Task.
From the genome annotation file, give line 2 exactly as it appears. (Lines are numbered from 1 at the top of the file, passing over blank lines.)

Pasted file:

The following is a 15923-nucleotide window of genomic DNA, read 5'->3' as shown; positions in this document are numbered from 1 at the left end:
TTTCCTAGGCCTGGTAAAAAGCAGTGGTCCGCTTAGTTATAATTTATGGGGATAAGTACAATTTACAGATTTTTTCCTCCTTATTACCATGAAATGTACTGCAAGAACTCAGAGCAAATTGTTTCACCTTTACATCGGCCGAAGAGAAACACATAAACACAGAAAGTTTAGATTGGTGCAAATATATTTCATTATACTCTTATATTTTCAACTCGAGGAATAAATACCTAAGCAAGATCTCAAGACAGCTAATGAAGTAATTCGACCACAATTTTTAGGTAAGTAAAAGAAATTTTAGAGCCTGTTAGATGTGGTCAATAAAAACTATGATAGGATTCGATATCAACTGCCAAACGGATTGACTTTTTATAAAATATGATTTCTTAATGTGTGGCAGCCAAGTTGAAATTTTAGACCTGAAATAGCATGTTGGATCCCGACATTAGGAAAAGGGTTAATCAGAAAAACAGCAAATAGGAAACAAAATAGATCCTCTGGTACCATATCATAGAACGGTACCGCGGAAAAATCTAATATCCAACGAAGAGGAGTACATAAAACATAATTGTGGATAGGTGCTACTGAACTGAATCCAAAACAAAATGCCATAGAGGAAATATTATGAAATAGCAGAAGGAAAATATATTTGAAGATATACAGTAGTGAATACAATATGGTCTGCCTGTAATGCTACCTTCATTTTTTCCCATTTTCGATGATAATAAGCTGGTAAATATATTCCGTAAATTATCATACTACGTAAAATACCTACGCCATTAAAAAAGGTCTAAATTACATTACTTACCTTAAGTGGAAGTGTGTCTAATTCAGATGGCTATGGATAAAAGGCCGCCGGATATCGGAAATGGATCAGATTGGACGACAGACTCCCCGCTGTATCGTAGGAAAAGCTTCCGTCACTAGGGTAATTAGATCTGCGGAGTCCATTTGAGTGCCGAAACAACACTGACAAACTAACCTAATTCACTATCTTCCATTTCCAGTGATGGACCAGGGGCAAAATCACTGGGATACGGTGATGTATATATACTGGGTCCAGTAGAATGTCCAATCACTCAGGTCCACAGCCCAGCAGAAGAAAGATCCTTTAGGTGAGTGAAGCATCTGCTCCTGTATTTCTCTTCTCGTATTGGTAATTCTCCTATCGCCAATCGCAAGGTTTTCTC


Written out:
TTTCCTAGGCCTGGTAAAAAGCAGTGGTCCGCTTAGTTATAATTTATGGGGATAAGTACAATTTACAGATTTTTTCCTCCTTATTACCATGAAATGTACTGCAAGAACTCAGAGCAAATTGTTTCACCTTTACATCGGCCGAAGAGAAACACATAAACACAGAAAGTTTAGATTGGTGCAAATATATTTCATTATACTCTTATATTTTCAACTCGAGGAATAAATACCTAAGCAAGATCTCAAGACAGCTAATGAAGTAATTCGACCACAATTTTTAGGTAAGTAAAAGAAATTTTAGAGCCTGTTAGATGTGGTCAATAAAAACTATGATAGGATTCGATATCAACTGCCAAACGGATTGACTTTTTATAAAATATGATTTCTTAATGTGTGGCAGCCAAGTTGAAATTTTAGACCTGAAATAGCATGTTGGATCCCGACATTAGGAAAAGGGTTAATCAGAAAAACAGCAAATAGGAAACAAAATAGATCCTCTGGTACCATATCATAGAACGGTACCGCGGAAAAATCTAATATCCAACGAAGAGGAGTACATAAAACATAATTGTGGATAGGTGCTACTGAACTGAATCCAAAACAAAATGCCATAGAGGAAATATTATGAAATAGCAGAAGGAAAATATATTTGAAGATATACAGTAGTGAATACAATATGGTCTGCCTGTAATGCTACCTTCATTTTTTCCCATTTTCGATGATAATAAGCTGGTAAATATATTCCGTAAATTATCATACTACGTAAAATACCTACGCCATTAAAAAAGGTCTAAATTACATTACTTACCTTAAGTGGAAGTGTGTCTAATTCAGATGGCTATGGATAAAAGGCCGCCGGATATCGGAAATGGATCAGATTGGACGACAGACTCCCCGCTGTATCGTAGGAAAAGCTTCCGTCACTAGGGTAATTAGATCTGCGGAGTCCATTTGAGTGCCGAAACAACACTGACAAACTAACCTAATTCACTATCTTCCATTTCCAGTGATGGACCAGGGGCAAAATCACTGGGATACGGTGATGTATATATACTGGGTCCAGTAGAATGTCCAATCACTCAGGTCCACAGCCCAGCAGAAGAAAGATCCTTTAGGTGAGTGAAGCATCTGCTCCTGTATTTCTCTTCTCGTATTGGTAATTCTCCTATCGCCAATCGCAAGGTTTTCTC